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bell hooks

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kaitlin nugarus

on 28 November 2012

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Transcript of bell hooks

bell hooks bell hooks was born as Gloria Watkins in Hopkinson, Kentucky- 1952, she took on the pseudonym, in honor of her grandmother, when she began writing.

Ain't I a Woman Author of books:
And There We Wept (1978, poetry)
Ain't I A Woman: Black Women and Feminism (1981, essays)
Feminist Theory: From Margin to Center (1984, essays)
Talking Back: Thinking Feminist, Thinking Black (1989, essays)
Yearning: Race, Gender and Cultural Politics (1990, essays)
Breaking Bread: Insurgent Black Intellectual Life (1991, essays, with Cornel West)
Black Looks: Race and Representation (1992, essays)
Daughters of the Dust: The Making of an African American Woman's Film (1992, film)
A Woman's Mourning Song (1993, poetry)
Sisters of the Yam: Black Women and Self-Recovery (1993, essays)
Outlaw Culture: Resisting Representation (1994, essays)
Teaching to Transgress: Education as the Practice of Freedom and Outlaw Culture (1994, education)
Art on My Mind: Visual Politics (1995, art criticism)
Killing Rage: Ending Racism (1995, criticism)
Reel To Real: Race, Sex, and Class at the Movies (1996, film criticism)
Bone Black: Memories of Girlhood (1996, memoir)
Wounds of Passion: A Writing Life (1997, memoir)
Happy to be Nappy (1999, juvenile)
Where We Stand: Class Matters (2000, essays)
Feminism is for Everybody: Passionate Politics (2000, politics)
All About Love: New Visions (2001, essays)
Be Boy Buzz (2002, juvenile)
Homemade Love (2002, juvenile)
Communion: The Female Search for Love (2003, essays)
Rock My Soul: Black People and Self-Esteem (2004, essays) while bell hooks is important in education, she also focused greatly in race and gender. much of hooks writing involves feminism and/or racism * Teaching to Transgress
By: bell hooks hooks believes in an engaged pedagogy.
she believes that students and teachers alike must participate fully to have a successful classroom.
she believes strongly in exploration as well as the joy in a classroom.
she believes the classroom should be an exciting place- it should never be boring. *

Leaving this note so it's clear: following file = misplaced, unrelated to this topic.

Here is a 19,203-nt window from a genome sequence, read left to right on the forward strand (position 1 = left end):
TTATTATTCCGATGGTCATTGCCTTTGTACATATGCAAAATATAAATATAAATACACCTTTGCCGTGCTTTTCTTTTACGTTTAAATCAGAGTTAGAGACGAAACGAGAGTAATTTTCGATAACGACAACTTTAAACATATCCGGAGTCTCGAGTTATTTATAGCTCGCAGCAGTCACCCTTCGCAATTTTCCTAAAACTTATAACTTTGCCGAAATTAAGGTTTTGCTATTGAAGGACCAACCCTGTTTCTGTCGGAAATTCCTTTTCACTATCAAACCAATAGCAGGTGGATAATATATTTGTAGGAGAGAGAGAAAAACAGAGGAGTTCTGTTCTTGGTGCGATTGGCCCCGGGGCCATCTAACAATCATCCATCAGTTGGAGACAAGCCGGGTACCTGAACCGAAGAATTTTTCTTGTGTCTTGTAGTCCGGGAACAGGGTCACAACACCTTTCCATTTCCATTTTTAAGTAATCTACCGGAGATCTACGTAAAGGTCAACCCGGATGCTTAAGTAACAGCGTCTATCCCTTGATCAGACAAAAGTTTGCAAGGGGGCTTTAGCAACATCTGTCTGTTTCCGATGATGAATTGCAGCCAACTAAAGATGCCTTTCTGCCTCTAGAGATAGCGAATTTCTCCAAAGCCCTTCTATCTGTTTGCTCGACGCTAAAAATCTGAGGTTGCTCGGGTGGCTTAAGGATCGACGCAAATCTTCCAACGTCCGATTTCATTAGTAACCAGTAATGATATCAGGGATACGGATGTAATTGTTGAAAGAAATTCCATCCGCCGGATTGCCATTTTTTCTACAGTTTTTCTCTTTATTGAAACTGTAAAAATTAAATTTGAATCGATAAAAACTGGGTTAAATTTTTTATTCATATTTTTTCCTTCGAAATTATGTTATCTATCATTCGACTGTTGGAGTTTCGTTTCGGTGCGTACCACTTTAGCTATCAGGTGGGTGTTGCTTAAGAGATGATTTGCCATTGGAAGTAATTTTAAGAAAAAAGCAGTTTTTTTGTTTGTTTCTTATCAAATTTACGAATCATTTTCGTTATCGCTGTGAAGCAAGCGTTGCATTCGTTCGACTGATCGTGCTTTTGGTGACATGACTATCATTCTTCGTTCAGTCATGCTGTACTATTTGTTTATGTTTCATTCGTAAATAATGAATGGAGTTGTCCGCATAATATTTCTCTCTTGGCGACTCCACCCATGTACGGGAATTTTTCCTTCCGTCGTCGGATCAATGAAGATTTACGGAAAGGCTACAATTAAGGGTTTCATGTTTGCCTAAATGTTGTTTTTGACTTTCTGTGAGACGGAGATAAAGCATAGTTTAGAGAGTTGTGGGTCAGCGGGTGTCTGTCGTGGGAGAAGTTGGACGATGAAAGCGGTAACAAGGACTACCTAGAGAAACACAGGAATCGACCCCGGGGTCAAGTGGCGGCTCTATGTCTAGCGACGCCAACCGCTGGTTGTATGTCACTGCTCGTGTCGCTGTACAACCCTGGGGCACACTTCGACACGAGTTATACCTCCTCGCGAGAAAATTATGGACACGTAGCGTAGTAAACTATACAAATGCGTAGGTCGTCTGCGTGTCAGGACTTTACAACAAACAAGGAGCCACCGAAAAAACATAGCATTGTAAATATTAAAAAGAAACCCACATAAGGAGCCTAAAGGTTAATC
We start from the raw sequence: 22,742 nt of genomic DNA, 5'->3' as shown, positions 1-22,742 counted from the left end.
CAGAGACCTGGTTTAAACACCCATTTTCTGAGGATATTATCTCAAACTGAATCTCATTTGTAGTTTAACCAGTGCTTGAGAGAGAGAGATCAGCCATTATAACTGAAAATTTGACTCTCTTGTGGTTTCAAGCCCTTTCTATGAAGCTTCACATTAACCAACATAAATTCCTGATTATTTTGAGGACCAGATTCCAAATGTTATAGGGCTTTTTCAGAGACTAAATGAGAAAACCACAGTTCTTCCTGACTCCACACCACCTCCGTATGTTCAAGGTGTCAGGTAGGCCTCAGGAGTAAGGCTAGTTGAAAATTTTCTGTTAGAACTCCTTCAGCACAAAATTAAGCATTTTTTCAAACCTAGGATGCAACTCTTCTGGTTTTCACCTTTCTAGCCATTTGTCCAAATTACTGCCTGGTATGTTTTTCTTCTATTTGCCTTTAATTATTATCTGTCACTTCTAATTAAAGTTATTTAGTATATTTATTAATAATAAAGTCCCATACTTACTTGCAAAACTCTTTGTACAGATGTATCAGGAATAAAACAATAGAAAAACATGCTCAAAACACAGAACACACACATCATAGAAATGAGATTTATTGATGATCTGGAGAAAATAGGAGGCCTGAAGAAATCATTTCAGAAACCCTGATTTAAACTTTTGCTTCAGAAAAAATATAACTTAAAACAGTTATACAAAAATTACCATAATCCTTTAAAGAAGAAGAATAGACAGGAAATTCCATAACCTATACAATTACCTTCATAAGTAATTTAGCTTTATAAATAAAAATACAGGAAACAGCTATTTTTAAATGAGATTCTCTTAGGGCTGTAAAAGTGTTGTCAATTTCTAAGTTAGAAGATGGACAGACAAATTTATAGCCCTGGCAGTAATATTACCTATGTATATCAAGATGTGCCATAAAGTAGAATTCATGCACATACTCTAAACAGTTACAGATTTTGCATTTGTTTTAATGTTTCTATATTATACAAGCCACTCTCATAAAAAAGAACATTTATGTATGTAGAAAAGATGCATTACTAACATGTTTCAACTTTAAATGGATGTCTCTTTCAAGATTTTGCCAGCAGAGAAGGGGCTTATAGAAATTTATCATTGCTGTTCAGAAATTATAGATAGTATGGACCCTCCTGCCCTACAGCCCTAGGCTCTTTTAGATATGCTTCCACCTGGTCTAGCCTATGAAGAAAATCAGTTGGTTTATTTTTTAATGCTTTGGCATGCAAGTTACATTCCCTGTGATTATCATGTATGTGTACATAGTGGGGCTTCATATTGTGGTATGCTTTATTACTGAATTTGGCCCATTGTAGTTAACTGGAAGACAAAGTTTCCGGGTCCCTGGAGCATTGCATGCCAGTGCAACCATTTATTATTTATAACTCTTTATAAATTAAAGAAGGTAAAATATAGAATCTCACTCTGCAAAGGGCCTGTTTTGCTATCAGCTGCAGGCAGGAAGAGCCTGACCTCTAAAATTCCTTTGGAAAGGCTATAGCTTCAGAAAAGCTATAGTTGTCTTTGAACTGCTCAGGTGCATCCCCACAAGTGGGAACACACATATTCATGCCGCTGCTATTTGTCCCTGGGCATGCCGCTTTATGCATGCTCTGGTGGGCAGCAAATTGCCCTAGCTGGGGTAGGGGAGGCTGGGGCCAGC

hooks believes in confronting issues of race and class
she believes in advocating for feminist organized literacy programs- this should be volunteer run.
as a child bell hooks loved school. she grew up in a poor town, she went to school with other children much like herself. black children born to working class families. "to be changed by ideas was pure pleasure. but to learn ideas that ran counter to values and beliefs learned at home was to place oneself at risk, to enter the danger zone. home was the place where i was forced to conform to someone elses image of who and what i should be. school was the place where i could forget that self and, through idea's, reinvent myself." let's discuss this... some of hooks students resent her hooks does not write in a tradition sense, she typically uses essays, or tells stories from her own experiences.
this is her way of practicing what she preaches by not accepting the norm
much like her name bell hooks which is purposely spelled with all lower case letters. her work and what she has to say is more important then the name attached to it. some of hooks students resent her greatly for making them participate and be active and responsible for their own learning - some still feel as though the teacher should stand in front of the room and be all knowing. lets discuss this
what do you think? her philosophy.... interview with bell hooks my philosophy
and bell hooks
luther- his goal was to have a literate population
locke- believed education should be fun- men and women should learn
du bois- education could not be based on inequality of wealth or on race
*the classroom should be exciting
*multicultural curriculum is important
*all should be literate, we do need to improve on the low and working class
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